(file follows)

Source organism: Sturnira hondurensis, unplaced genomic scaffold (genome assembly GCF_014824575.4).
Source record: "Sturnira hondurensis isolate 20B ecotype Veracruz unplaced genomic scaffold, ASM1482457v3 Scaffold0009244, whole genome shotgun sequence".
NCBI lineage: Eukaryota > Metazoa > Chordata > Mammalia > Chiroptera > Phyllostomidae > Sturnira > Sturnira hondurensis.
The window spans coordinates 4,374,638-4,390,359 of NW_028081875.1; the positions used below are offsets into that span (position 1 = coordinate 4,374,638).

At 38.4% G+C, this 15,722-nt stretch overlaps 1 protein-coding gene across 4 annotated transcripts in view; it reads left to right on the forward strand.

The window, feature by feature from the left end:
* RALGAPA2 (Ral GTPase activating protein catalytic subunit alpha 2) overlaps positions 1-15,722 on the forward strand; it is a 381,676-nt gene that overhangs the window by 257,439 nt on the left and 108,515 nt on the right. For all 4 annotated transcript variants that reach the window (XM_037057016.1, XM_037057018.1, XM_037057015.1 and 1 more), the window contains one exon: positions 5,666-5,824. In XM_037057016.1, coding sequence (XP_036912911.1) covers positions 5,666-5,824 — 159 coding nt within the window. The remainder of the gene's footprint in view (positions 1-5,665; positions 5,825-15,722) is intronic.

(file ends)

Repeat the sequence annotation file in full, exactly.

Source organism: Sturnira hondurensis, unplaced genomic scaffold (genome assembly GCF_014824575.4).
Source record: "Sturnira hondurensis isolate 20B ecotype Veracruz unplaced genomic scaffold, ASM1482457v3 Scaffold0009244, whole genome shotgun sequence".
NCBI lineage: Eukaryota > Metazoa > Chordata > Mammalia > Chiroptera > Phyllostomidae > Sturnira > Sturnira hondurensis.
The window spans coordinates 4,374,638-4,390,359 of NW_028081875.1; the positions used below are offsets into that span (position 1 = coordinate 4,374,638).

At 38.4% G+C, this 15,722-nt stretch overlaps 1 protein-coding gene across 4 annotated transcripts in view; it reads left to right on the forward strand.

The window, feature by feature from the left end:
* RALGAPA2 (Ral GTPase activating protein catalytic subunit alpha 2) overlaps positions 1-15,722 on the forward strand; it is a 381,676-nt gene that overhangs the window by 257,439 nt on the left and 108,515 nt on the right. For all 4 annotated transcript variants that reach the window (XM_037057016.1, XM_037057018.1, XM_037057015.1 and 1 more), the window contains one exon: positions 5,666-5,824. In XM_037057016.1, coding sequence (XP_036912911.1) covers positions 5,666-5,824 — 159 coding nt within the window. The remainder of the gene's footprint in view (positions 1-5,665; positions 5,825-15,722) is intronic.